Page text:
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1. A country in Eastern Asia.
2. China ware, which is the modern popular term for porcelain. See Porcelain. China aster (Bot.), a well-known garden flower and plant. See Aster.
-- China bean. See under Bean, 1. -- China clay See Kaolin. -- China grass, Same as Ramie. -- China ink. See India ink. -- China pink (Bot.), an anual or biennial species of Dianthus (D.
Chiensis) having variously colored single or double flowers; Indian pink.
-- China root (Med.), the rootstock of a species of Smilax (S.
China, from the East Indies; -- formerly much esteemed for the purposes that sarsaparilla is now used for. Also the galanga root (from Alpinia Gallanga and Alpinia officinarum).
-- China rose. (Bot.) (a) A popular name for several free-blooming
varieties of rose derived from the Rosa Indica, and perhaps other species. (b) A flowering hothouse plant (Hibiscus Rosa-Sinensis) of the Mallow family, common in the gardens of China and the east Indies.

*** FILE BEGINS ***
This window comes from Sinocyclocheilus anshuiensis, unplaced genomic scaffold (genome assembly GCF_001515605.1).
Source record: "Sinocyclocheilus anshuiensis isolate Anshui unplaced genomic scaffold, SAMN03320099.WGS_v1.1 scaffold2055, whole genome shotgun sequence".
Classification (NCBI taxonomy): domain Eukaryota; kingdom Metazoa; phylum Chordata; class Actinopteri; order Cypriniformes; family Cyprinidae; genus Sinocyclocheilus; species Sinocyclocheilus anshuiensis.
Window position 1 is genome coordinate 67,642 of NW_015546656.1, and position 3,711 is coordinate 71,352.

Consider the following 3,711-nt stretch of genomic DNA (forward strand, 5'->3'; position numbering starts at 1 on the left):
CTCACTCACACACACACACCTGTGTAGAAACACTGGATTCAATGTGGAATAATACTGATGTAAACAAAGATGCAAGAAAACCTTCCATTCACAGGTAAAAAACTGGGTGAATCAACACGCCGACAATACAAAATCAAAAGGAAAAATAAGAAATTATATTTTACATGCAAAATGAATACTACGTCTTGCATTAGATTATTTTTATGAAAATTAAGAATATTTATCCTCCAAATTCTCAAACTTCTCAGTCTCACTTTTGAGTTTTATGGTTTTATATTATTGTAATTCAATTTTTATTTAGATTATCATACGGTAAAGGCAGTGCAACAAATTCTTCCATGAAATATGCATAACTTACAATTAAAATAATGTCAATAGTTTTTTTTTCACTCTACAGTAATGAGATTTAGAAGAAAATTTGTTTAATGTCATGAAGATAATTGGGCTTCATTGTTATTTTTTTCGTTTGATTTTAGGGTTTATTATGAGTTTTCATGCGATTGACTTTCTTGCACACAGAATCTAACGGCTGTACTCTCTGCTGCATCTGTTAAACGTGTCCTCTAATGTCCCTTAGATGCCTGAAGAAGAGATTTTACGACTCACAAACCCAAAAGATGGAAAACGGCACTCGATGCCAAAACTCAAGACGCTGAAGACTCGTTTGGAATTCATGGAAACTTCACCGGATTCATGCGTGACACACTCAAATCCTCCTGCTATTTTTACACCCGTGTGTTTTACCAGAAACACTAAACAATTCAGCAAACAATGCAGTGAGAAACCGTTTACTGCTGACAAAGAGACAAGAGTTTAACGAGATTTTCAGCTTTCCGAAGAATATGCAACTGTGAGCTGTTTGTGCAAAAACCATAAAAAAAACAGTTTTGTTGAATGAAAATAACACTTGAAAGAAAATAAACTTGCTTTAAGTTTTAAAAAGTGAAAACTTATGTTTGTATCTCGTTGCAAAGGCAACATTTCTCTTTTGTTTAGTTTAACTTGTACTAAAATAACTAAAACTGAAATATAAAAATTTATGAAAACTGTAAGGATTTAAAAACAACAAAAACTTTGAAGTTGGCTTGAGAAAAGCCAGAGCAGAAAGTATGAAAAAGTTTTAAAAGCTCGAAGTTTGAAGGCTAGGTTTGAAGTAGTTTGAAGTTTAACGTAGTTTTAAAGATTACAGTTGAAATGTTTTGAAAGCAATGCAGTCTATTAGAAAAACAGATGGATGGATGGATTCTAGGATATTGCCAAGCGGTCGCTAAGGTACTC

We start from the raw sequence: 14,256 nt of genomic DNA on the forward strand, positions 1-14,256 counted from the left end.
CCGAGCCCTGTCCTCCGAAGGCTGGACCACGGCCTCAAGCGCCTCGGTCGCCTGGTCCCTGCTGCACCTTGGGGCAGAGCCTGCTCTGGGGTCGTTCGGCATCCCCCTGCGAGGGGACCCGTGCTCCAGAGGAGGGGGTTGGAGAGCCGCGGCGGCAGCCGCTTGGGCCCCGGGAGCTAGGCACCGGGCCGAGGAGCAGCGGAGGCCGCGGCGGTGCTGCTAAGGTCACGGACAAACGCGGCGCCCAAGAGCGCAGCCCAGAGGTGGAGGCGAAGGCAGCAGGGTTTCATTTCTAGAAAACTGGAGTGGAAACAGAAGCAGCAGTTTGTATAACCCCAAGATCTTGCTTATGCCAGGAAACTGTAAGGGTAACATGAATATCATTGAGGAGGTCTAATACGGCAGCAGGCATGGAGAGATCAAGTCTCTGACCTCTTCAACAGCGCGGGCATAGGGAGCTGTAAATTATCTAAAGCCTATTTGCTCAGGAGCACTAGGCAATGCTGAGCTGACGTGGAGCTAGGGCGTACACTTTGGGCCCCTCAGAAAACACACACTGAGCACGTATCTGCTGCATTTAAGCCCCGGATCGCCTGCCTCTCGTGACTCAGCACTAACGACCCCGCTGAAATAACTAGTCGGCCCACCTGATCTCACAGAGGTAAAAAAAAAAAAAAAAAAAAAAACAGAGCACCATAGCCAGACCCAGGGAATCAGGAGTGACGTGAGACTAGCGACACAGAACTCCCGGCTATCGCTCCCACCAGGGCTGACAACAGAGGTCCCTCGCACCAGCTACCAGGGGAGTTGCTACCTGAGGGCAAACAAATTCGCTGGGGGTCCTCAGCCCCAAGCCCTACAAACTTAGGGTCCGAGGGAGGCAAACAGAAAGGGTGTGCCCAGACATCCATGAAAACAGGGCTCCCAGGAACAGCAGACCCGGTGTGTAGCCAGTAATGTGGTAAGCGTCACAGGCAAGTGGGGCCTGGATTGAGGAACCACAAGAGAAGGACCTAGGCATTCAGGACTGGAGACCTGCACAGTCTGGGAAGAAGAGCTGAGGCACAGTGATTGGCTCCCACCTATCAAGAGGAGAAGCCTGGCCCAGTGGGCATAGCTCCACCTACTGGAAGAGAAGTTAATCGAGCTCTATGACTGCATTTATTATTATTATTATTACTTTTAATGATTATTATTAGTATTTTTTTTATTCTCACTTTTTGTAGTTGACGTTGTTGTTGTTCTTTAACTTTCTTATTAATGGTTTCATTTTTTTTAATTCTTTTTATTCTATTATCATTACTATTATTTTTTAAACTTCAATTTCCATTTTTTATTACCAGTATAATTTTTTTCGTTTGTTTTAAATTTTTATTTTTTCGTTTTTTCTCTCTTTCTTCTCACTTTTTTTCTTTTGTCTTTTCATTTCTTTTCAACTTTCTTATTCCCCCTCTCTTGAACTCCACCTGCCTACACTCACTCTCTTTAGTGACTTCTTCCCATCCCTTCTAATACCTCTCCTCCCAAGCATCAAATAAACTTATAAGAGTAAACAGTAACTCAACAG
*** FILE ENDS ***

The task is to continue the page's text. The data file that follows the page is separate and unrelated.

-- China shop, a shop or store for the sale of China ware or of
-- China ware, porcelain; -- so called in the 17th century because
brought from the far East, and differing from the pottery made in Europa at that time; also, loosely, crockery in general.
-- Pride of China, China tree. (Bot.) See Azedarach.
For centuries China stood as a leading civilization, outpacing the rest of the world in the arts and sciences, but in the 19th and early 20th centuries, the country was beset by civil unrest, major famines, military defeats, and foreign occupation. After World War II, the Communists under Mao Zedong established an autocratic socialist system that, while ensuring China's sovereignty, imposed strict controls over everyday life and cost the lives of tens of millions of people. After 1978 A.D., his successor Deng Xiaoping and other leaders focused on market-oriented economic development and by 2000 A.D. output had quadrupled. For much of the population, living standards have improved dramatically and the room for personal choice has expanded, yet political controls remain tight.
Several languages spoken in China: Standard Chinese or Mandarin (Putonghua, based on the Beijing dialect), Yue (Cantonese), Wu (Shanghainese), Minbei (Fuzhou), Minnan (Hokkien-Taiwanese), Xiang, and Gan, not to mention the Hakka dialects and the minority languages.
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Media in category "China"
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